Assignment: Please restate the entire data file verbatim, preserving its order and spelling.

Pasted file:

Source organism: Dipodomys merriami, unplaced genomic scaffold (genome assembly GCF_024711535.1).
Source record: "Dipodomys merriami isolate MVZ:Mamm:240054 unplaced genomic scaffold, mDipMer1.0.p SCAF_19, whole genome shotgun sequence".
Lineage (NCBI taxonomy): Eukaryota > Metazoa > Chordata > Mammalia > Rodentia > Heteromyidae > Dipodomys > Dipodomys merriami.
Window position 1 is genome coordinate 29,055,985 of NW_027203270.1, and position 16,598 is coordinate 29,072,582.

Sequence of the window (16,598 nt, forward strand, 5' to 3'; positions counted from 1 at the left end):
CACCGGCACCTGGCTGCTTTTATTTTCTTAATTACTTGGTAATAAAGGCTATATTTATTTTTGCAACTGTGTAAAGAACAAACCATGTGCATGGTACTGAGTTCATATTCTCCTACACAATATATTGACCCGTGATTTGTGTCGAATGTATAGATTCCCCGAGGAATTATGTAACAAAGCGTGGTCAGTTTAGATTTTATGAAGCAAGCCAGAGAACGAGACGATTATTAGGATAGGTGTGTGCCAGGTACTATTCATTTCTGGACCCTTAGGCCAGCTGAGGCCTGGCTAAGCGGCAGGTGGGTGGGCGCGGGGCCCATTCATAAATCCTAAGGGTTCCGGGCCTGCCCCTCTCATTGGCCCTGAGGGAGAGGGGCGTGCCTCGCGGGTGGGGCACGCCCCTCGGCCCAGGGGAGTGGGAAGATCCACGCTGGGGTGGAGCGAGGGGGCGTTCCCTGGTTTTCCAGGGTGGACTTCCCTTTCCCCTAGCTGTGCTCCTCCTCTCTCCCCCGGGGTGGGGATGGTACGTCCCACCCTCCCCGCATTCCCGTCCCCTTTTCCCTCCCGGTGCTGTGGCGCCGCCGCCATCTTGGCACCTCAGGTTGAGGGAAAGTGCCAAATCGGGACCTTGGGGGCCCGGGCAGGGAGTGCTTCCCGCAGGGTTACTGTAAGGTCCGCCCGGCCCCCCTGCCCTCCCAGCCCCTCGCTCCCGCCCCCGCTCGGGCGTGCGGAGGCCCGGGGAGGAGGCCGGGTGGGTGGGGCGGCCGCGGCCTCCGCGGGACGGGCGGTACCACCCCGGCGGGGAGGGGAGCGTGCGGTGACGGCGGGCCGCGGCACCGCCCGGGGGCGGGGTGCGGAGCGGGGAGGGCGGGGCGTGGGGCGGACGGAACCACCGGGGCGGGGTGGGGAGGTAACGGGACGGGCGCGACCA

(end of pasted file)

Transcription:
Source organism: Dipodomys merriami, unplaced genomic scaffold (genome assembly GCF_024711535.1).
Source record: "Dipodomys merriami isolate MVZ:Mamm:240054 unplaced genomic scaffold, mDipMer1.0.p SCAF_19, whole genome shotgun sequence".
Lineage (NCBI taxonomy): Eukaryota > Metazoa > Chordata > Mammalia > Rodentia > Heteromyidae > Dipodomys > Dipodomys merriami.
Window position 1 is genome coordinate 29,055,985 of NW_027203270.1, and position 16,598 is coordinate 29,072,582.

Sequence of the window (16,598 nt, forward strand, 5' to 3'; positions counted from 1 at the left end):
CACCGGCACCTGGCTGCTTTTATTTTCTTAATTACTTGGTAATAAAGGCTATATTTATTTTTGCAACTGTGTAAAGAACAAACCATGTGCATGGTACTGAGTTCATATTCTCCTACACAATATATTGACCCGTGATTTGTGTCGAATGTATAGATTCCCCGAGGAATTATGTAACAAAGCGTGGTCAGTTTAGATTTTATGAAGCAAGCCAGAGAACGAGACGATTATTAGGATAGGTGTGTGCCAGGTACTATTCATTTCTGGACCCTTAGGCCAGCTGAGGCCTGGCTAAGCGGCAGGTGGGTGGGCGCGGGGCCCATTCATAAATCCTAAGGGTTCCGGGCCTGCCCCTCTCATTGGCCCTGAGGGAGAGGGGCGTGCCTCGCGGGTGGGGCACGCCCCTCGGCCCAGGGGAGTGGGAAGATCCACGCTGGGGTGGAGCGAGGGGGCGTTCCCTGGTTTTCCAGGGTGGACTTCCCTTTCCCCTAGCTGTGCTCCTCCTCTCTCCCCCGGGGTGGGGATGGTACGTCCCACCCTCCCCGCATTCCCGTCCCCTTTTCCCTCCCGGTGCTGTGGCGCCGCCGCCATCTTGGCACCTCAGGTTGAGGGAAAGTGCCAAATCGGGACCTTGGGGGCCCGGGCAGGGAGTGCTTCCCGCAGGGTTACTGTAAGGTCCGCCCGGCCCCCCTGCCCTCCCAGCCCCTCGCTCCCGCCCCCGCTCGGGCGTGCGGAGGCCCGGGGAGGAGGCCGGGTGGGTGGGGCGGCCGCGGCCTCCGCGGGACGGGCGGTACCACCCCGGCGGGGAGGGGAGCGTGCGGTGACGGCGGGCCGCGGCACCGCCCGGGGGCGGGGTGCGGAGCGGGGAGGGCGGGGCGTGGGGCGGACGGAACCACCGGGGCGGGGTGGGGAGGTAACGGGACGGGCGCGACCA